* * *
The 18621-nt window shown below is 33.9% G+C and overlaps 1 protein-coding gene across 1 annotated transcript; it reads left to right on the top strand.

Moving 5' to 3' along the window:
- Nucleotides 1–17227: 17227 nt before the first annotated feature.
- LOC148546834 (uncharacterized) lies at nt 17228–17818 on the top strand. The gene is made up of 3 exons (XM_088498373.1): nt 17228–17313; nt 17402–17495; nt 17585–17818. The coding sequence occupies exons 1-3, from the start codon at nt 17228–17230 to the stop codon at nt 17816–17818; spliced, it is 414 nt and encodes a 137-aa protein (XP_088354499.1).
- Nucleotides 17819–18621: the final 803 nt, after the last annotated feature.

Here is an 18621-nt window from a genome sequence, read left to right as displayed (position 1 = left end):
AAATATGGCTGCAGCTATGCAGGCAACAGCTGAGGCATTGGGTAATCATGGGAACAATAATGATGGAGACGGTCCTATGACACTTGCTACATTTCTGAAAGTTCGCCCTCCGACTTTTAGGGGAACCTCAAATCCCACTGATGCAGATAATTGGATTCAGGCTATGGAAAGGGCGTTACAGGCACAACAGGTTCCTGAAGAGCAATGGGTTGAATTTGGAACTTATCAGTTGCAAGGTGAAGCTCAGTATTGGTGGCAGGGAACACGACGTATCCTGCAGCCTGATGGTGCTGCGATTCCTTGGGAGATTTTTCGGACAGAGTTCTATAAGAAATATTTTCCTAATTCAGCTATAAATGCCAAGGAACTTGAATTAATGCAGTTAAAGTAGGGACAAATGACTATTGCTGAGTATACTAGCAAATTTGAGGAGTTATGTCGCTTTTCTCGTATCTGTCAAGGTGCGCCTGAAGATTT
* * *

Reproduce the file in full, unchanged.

The 18621-nt window shown below is 33.9% G+C and overlaps 1 protein-coding gene across 1 annotated transcript; it reads left to right on the top strand.

Moving 5' to 3' along the window:
- Nucleotides 1–17227: 17227 nt before the first annotated feature.
- LOC148546834 (uncharacterized) lies at nt 17228–17818 on the top strand. The gene is made up of 3 exons (XM_088498373.1): nt 17228–17313; nt 17402–17495; nt 17585–17818. The coding sequence occupies exons 1-3, from the start codon at nt 17228–17230 to the stop codon at nt 17816–17818; spliced, it is 414 nt and encodes a 137-aa protein (XP_088354499.1).
- Nucleotides 17819–18621: the final 803 nt, after the last annotated feature.

Here is an 18621-nt window from a genome sequence, read left to right as displayed (position 1 = left end):
AAATATGGCTGCAGCTATGCAGGCAACAGCTGAGGCATTGGGTAATCATGGGAACAATAATGATGGAGACGGTCCTATGACACTTGCTACATTTCTGAAAGTTCGCCCTCCGACTTTTAGGGGAACCTCAAATCCCACTGATGCAGATAATTGGATTCAGGCTATGGAAAGGGCGTTACAGGCACAACAGGTTCCTGAAGAGCAATGGGTTGAATTTGGAACTTATCAGTTGCAAGGTGAAGCTCAGTATTGGTGGCAGGGAACACGACGTATCCTGCAGCCTGATGGTGCTGCGATTCCTTGGGAGATTTTTCGGACAGAGTTCTATAAGAAATATTTTCCTAATTCAGCTATAAATGCCAAGGAACTTGAATTAATGCAGTTAAAGTAGGGACAAATGACTATTGCTGAGTATACTAGCAAATTTGAGGAGTTATGTCGCTTTTCTCGTATCTGTCAAGGTGCGCCTGAAGATTT